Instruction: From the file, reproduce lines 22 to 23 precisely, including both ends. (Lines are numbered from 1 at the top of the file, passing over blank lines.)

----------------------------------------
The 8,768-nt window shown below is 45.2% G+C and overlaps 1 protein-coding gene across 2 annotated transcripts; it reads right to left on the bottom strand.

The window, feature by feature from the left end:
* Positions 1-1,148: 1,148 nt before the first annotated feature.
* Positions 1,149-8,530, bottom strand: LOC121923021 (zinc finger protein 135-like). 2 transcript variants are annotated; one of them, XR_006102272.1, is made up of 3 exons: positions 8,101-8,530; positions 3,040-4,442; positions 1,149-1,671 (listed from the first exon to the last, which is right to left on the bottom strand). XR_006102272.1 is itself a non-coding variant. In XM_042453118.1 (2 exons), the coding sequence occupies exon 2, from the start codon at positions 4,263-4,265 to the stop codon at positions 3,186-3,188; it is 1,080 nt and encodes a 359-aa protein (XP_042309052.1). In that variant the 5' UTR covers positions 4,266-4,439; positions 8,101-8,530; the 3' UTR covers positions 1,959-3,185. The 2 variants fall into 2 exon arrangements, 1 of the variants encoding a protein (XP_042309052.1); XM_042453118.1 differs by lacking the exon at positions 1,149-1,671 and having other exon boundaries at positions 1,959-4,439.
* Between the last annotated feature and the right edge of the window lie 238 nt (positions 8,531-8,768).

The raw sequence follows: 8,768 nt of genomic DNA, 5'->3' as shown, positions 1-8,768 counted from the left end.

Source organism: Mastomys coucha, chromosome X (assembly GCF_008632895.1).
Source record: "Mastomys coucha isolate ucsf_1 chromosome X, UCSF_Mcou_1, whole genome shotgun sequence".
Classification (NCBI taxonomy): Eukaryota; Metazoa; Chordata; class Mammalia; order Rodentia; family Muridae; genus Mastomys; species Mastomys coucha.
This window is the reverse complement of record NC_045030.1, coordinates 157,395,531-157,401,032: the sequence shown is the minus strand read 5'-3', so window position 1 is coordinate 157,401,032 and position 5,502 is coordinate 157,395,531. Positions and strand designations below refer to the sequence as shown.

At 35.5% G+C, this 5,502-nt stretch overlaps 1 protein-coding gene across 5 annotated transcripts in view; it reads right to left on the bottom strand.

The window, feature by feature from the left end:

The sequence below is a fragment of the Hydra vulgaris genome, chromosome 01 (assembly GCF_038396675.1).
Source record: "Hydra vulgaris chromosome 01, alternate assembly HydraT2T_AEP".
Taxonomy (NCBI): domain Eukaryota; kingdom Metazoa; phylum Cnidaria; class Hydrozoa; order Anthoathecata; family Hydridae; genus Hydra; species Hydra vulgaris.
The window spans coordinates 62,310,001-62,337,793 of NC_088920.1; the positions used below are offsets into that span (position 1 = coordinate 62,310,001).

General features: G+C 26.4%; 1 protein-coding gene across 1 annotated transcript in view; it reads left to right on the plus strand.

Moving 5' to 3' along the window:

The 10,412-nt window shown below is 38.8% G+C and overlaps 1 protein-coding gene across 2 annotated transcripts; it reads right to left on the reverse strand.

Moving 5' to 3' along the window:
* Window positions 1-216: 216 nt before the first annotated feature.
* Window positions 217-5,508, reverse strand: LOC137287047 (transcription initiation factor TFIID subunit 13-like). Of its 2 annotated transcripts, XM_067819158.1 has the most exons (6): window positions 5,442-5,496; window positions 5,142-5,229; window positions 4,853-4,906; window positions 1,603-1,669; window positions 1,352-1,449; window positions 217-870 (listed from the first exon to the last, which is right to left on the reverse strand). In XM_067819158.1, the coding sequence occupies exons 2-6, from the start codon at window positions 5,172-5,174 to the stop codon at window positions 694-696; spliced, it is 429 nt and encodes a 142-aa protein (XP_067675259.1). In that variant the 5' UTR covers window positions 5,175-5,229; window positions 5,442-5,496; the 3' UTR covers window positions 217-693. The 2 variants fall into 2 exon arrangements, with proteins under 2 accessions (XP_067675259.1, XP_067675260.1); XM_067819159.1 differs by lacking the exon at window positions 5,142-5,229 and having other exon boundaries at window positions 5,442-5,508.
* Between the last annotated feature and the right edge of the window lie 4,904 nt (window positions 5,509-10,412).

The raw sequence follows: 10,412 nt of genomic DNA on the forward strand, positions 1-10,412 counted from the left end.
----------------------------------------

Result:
* Window positions 217-5,508, reverse strand: LOC137287047 (transcription initiation factor TFIID subunit 13-like). Of its 2 annotated transcripts, XM_067819158.1 has the most exons (6): window positions 5,442-5,496; window positions 5,142-5,229; window positions 4,853-4,906; window positions 1,603-1,669; window positions 1,352-1,449; window positions 217-870 (listed from the first exon to the last, which is right to left on the reverse strand). In XM_067819158.1, the coding sequence occupies exons 2-6, from the start codon at window positions 5,172-5,174 to the stop codon at window positions 694-696; spliced, it is 429 nt and encodes a 142-aa protein (XP_067675259.1). In that variant the 5' UTR covers window positions 5,175-5,229; window positions 5,442-5,496; the 3' UTR covers window positions 217-693. The 2 variants fall into 2 exon arrangements, with proteins under 2 accessions (XP_067675259.1, XP_067675260.1); XM_067819159.1 differs by lacking the exon at window positions 5,142-5,229 and having other exon boundaries at window positions 5,442-5,508.
* Between the last annotated feature and the right edge of the window lie 4,904 nt (window positions 5,509-10,412).